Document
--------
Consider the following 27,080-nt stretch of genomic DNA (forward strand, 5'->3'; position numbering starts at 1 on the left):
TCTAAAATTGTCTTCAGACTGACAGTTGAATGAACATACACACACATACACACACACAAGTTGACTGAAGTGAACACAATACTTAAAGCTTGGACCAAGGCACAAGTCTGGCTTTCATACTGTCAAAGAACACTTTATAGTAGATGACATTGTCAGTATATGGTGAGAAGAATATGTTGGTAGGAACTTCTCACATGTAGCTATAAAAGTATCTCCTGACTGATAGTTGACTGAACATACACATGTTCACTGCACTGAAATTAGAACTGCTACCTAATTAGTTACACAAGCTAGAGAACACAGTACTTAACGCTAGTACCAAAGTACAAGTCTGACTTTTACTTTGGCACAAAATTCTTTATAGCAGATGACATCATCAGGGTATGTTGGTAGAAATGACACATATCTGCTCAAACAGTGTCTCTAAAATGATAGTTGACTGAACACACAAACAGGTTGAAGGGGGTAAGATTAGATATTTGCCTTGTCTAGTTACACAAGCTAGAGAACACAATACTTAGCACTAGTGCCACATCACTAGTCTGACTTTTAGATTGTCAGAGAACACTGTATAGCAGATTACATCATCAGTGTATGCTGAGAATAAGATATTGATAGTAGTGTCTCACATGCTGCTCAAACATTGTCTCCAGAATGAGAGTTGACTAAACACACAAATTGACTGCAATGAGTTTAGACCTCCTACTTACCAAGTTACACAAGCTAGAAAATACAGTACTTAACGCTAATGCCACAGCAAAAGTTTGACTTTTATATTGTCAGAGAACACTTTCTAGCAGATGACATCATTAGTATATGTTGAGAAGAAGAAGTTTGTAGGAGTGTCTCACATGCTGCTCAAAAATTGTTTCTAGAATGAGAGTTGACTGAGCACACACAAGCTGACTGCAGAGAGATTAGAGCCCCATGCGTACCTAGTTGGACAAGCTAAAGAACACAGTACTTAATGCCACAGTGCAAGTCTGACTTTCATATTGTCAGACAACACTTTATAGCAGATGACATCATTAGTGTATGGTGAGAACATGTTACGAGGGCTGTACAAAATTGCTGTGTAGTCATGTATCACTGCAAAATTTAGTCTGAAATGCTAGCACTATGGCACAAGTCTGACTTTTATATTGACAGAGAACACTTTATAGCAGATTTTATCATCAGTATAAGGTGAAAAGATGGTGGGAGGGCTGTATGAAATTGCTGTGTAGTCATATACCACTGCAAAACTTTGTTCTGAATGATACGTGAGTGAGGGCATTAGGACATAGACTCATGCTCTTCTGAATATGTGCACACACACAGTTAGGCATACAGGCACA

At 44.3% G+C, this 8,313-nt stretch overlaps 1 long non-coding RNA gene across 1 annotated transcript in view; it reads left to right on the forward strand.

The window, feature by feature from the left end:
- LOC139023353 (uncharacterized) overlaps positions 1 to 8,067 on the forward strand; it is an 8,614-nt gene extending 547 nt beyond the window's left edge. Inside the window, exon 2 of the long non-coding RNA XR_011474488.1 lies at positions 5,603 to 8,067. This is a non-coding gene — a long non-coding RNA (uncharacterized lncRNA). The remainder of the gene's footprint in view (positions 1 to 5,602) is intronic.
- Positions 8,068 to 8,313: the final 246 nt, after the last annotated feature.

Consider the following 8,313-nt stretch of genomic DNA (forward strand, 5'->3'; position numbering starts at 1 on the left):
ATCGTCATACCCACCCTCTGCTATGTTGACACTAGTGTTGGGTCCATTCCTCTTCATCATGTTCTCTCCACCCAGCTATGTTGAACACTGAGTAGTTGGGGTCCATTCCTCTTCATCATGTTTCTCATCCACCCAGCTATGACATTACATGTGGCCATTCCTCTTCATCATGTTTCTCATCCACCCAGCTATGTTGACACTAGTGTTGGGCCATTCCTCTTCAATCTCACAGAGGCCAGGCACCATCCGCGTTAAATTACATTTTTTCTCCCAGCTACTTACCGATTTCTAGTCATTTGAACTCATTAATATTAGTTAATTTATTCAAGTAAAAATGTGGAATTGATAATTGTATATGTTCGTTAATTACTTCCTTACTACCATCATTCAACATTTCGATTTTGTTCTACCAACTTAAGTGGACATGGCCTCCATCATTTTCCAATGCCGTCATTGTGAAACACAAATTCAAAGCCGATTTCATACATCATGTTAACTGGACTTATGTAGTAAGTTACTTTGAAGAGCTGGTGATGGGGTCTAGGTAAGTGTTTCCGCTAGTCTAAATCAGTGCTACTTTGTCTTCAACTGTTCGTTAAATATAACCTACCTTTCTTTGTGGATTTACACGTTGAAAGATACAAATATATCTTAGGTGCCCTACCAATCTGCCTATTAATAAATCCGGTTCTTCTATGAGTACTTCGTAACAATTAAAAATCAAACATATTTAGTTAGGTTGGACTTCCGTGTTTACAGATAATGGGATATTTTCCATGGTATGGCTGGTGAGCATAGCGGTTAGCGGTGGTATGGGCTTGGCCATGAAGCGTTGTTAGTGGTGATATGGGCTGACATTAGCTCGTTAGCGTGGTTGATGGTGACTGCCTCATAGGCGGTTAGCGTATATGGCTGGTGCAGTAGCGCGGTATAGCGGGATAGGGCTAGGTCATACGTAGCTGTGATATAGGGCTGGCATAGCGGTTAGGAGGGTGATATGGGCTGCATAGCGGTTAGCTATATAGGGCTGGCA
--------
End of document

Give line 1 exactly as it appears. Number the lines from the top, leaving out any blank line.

Consider the following 27,080-nt stretch of genomic DNA (forward strand, 5'->3'; position numbering starts at 1 on the left):